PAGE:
Important Tasks to Carry Out Before Selling Your Car
Unless your car is in a reasonably good
condition, you will struggle to find a buyer for it, so make sure you do a few key
Wash the car thoroughly, applying a suitable wax to add a gleaming shine. You should also make sure that the interior is spotlessly clean.
Make sure that the windscreen wipers work properly and aren’t showing too much wear and tear. Consider installing a new set of wipers if the existing wipers are showing their age.
Check that all the lights work and replace any which don’t. Ensure that the dashboard lights are also working properly.
Top off all fluids such as oil, coolant and windscreen wash.
Check the tyres to see if they are at an optimum pressure and tread depth.
Have the vehicle serviced by a
If you think you can spot any faults
with the car’s parts (e.g. pedals, gear box, brake pads), get these checked by
a mechanic. They might be working just fine, but it’s best to get professional
verification to be on the safe side.
Get any cracks or chips on the
What Documentation Do You Need When Selling Your Car?
you intend selling your car to a dealer or second-hand buyer, it’s vital to
include key documentation such as:
The vehicle’s registration
The vehicle’s service records
The vehicle’s history report
Your most recent insurance policy
Warranty documents for parts such as
batteries and tyres
How to Increase the Resale Value of Your Car
1. Sure Your Car Is In Prime Condition
It seems obvious, but a lot of car owners neglect to touch up their vehicle before selling it on. Spending a small sum on carrying out vital checks could result in a notable addition to the car’s resale value.
2. Watch The Mileage
Vehicles with higher mileage are less likely to have a high resale value. The price of a car diminishes notably for every 10,000 miles clocked, so a car with 49,900 miles would have a significantly better value than one with 50,100 miles.
3. Know the Features that People Like
Some features are far more likely to add resale value than others, e.g. leather seats, parking sensors and snazzy infotainment systems will all boost resale value much more than subtle upgrades in styling.
4.Get the Timing Right
Cars being traded in late December will be targeted for sale in the New Year, which will help its trade-in value. The type of car you wish to sell can also become more valuable if in season, e.g. a 4-wheel drive will be sought-after in winter when road conditions are harsher.
5.Make the Most of Supply and Demand
If you’re planning to sell a car with in-demand qualities such as a diesel engine, you can fetch great value for it on a trade-in. Capitalising on car buyer trends can get you a fantastic trade-in deal.
6. Find a Dealer who Franchises in the Make that You’re Trading
Dealers will generally offer more for cars within their specialist franchise, e.g. a Vauxhall dealer will usually give better value on an Astra than a VW Golf. If you’re switching to a different car make, try to source a dealer who franchises in either the make that you’re selling or buying
7. Haggle Sensibly
Whatever the buyer offers you initially for the vehicle, ask for a higher amount. If the buyer sees that you’re intent on doing the deal and that you’ve done your research on the vehicle, you can haggle with them to get the best value from the deal. Don’t push your luck too much, though, or the prospective buyer could back out of the deal.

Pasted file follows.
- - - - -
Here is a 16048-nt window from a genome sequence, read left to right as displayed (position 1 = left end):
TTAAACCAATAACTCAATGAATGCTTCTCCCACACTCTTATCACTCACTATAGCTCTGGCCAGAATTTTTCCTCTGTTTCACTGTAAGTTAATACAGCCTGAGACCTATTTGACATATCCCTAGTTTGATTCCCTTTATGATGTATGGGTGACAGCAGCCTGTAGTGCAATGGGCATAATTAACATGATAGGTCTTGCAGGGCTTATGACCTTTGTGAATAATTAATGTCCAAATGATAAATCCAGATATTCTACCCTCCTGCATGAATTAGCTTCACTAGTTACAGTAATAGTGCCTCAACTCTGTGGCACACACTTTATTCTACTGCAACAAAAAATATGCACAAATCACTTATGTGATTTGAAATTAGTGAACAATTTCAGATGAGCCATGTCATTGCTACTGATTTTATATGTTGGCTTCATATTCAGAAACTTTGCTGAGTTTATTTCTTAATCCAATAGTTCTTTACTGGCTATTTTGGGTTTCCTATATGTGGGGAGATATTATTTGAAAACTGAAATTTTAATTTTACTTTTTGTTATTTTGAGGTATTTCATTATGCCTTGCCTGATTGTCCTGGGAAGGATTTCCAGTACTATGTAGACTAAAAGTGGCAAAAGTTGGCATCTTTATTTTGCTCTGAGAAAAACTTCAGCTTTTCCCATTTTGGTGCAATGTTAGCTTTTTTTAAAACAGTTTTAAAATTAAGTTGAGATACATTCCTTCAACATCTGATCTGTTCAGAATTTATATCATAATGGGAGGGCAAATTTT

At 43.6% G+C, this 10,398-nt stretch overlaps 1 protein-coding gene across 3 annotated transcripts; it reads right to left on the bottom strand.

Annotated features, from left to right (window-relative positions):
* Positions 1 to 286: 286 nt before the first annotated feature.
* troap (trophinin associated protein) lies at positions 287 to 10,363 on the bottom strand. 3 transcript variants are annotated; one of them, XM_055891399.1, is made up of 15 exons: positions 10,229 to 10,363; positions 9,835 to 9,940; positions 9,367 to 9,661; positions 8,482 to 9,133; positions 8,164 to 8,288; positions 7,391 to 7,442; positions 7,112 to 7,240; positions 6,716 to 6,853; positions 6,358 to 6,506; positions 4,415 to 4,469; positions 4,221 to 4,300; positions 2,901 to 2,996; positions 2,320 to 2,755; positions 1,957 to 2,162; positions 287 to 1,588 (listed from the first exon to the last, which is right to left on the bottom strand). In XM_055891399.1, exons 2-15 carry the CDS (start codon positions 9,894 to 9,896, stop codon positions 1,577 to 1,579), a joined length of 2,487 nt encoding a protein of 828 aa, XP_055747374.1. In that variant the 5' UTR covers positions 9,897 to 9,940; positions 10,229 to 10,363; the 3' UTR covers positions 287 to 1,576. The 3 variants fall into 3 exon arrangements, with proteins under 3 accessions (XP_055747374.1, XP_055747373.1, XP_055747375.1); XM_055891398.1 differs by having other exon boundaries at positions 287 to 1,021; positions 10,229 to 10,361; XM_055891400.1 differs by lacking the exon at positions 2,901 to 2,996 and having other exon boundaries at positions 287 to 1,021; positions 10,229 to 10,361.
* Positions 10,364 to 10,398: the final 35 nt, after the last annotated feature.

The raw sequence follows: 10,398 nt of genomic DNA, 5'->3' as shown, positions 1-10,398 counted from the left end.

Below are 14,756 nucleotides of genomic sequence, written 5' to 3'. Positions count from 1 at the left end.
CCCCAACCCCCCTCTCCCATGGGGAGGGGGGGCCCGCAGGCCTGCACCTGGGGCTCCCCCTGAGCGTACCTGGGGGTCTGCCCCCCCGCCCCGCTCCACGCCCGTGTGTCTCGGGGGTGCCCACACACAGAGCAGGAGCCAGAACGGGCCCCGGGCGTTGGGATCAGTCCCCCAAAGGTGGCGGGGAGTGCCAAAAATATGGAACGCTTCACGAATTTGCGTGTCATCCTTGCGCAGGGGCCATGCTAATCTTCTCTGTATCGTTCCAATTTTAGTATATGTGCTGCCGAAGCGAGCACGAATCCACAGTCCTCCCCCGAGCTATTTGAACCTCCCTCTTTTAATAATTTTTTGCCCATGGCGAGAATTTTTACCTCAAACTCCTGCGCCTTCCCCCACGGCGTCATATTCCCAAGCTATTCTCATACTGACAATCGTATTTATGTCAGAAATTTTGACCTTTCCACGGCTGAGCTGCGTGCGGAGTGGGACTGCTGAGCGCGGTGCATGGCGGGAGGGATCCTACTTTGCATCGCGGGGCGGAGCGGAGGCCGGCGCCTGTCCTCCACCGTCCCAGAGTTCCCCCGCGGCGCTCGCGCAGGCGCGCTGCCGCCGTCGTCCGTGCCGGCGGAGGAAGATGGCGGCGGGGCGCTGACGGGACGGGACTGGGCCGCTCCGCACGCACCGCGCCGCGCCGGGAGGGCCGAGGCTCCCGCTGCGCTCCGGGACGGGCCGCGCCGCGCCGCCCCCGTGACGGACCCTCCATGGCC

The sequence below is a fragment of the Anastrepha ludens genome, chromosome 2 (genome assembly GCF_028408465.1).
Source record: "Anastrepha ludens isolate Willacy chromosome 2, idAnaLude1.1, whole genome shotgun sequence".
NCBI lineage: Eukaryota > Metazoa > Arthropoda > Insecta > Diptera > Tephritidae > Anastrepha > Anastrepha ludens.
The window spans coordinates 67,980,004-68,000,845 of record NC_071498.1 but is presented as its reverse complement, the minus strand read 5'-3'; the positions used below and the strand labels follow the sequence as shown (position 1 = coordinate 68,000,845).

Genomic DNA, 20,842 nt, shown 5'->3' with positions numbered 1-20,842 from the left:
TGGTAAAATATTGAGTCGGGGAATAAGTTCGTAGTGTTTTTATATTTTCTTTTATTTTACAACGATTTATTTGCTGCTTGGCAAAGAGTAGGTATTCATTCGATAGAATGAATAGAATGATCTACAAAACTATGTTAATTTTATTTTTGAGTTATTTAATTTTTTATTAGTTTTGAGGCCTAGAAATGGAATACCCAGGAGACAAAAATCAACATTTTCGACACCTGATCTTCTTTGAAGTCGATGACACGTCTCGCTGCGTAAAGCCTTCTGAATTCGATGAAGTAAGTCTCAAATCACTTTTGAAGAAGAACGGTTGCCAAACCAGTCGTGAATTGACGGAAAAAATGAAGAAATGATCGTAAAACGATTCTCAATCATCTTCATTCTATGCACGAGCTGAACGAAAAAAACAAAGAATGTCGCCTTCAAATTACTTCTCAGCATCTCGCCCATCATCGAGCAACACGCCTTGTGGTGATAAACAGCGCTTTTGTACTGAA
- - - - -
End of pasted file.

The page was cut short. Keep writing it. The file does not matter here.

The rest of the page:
8.Consider Buying and Selling Separately
You don’t strictly have to sell your old car and buy a new(er) one in the same transaction. If the old car has a lot of mileage or mechanical issues, a dealer might not be overly keen on taking it as a trade-in. In this case, it’s better to take a lower price from a second-hand buyer for the older car and purchase new from a dealer eager to sell so that you end up with a lower net spend.
Take a look at our infographic guide below to learn more about how to increase the resale value of your car
Europe contains numerous picturesque routes that are perfect for driving holidays. From the famous Route One around Iceland to Germany’s Romantic Road and the Wild Atlantic Way along the west coast of Ireland, there’s no shortage of brilliantly scenic routes that are well worth exploring. This infographic traverses the continent to pick out 10 of the best drives for anyone who enjoys the open road.
Some filling stations are guilty of selling contaminated fuel to motorists who are then left with serious engine problems caused by the dirty fuel they bought. If this unfortunate scenario seems familiar to you, it’s worth knowing how best to approach it so that your car won’t suffer too much damage and the culprits are brought to justice. Some solutions are suggested in the infographic below.
It’s a familiar situation to many motorists. You’re driving along serenely when a light on your dashboard suddenly illuminates and you enter a blind panic, frantically trying to decipher what the light is indicating and whether the issue to which it pertains will write off your car. Studies show that most drivers fail to recognise many of the warning lights on their dashboard, let alone understand the significance of them.
Our guide to your car’s warning lights aims to help you understand each of the lights that could pop up in the middle of a journey, in addition to whether a light indicates nothing more than a routine function or is telling you to stop immediately and seek mechanical help.